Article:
When people talk about Panama, the first things you probably hear about are favorable taxes, shopping opportunities, the Canal, amazing beaches and wildlife, the inexpensive cost of living, the hot and humid climate, and even how much it rains.
But what people sometimes miss is that Panama is a treat for the food enthusiast. Panama, already known as the Hub of the Americas, is working toward also becoming the Food Hub of the Americas.
You can find nearly every type of cuisine here. There are Brazilian, Argentinian, Japanese, Mexican, Venezuelan, Colombian, Peruvian, and Indian venues, and even your classic U.S. diners.
But today, we want to focus on the domestic options. Panama has a world of different (and affordable) dishes, drinks, and sweets. There are so many that it is nearly impossible to narrow them down. Here’s our take on the must-trys if you happen to find yourself on the Isthmus. (In no particular order; rating them would prove even harder.)
Guacho De Mariscos (Seafood Stew)
A local favorite. It’s a kind of thick rice soup with yams, yucca, mixed vegetables, and mixed seafood. It can also be served with beef instead of seafood, but the first choice is the most popular.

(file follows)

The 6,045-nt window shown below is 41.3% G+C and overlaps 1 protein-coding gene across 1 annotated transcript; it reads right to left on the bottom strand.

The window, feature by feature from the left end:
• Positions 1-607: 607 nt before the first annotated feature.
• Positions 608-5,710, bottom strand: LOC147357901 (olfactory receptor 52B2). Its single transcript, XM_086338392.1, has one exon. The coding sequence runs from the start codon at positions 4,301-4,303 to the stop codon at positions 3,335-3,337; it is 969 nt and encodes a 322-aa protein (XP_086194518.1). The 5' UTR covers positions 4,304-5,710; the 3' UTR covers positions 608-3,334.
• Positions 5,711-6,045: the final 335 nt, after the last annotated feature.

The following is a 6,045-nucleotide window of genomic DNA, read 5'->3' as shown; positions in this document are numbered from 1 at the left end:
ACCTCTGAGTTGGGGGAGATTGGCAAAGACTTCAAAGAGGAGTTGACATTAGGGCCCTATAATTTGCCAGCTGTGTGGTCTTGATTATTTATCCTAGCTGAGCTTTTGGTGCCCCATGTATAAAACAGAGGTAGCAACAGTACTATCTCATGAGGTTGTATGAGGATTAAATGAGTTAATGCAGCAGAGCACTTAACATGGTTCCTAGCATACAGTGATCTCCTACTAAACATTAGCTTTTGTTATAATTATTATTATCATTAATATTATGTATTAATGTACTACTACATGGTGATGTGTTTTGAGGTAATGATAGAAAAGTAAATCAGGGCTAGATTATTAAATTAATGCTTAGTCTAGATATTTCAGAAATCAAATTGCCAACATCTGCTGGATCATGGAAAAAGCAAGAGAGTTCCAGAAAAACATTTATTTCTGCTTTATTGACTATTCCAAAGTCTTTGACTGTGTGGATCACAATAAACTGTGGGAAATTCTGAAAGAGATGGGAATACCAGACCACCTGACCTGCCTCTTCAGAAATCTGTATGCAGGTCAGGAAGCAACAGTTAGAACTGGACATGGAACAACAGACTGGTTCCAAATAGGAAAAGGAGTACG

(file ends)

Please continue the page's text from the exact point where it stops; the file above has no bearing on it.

Guacho is sometimes served in a totuma, a deep bowl made from the carcass of a calabash, which grows locally.
You can find this dish in almost any Panamanian restaurant in town. We recommend checking out venues along Vía Argentina in El Cangrejo or in Maito, a restaurant featuring renowned national chef Mario Castrellón.
Ceviche Del Mercado De Mariscos (Ceviche From The Seafood Market)
A Panamanian classic. If you come to Panama, a visit to Mercado de Mariscos, or the seafood market, is a must. In most stalls here, you can find ceviche cocktails for as little as US$2.50. A steal for first-class ceviche.
Here, fishermen deliver their catch to the restaurants nearby, meaning it’s as fresh as possible. The local favorite is ceviche corvina, or seabass ceviche, sometimes served on top of crackers or fried plantains.
Take a walk along the Cinta Costera all the way to the market, where you’ll enjoy the sights and sounds of the marinas, docks, and nearby parks. The Cinta Costera is a massive, world-class pedestrian beltway that begins outside Casco Viejo and ends at the market.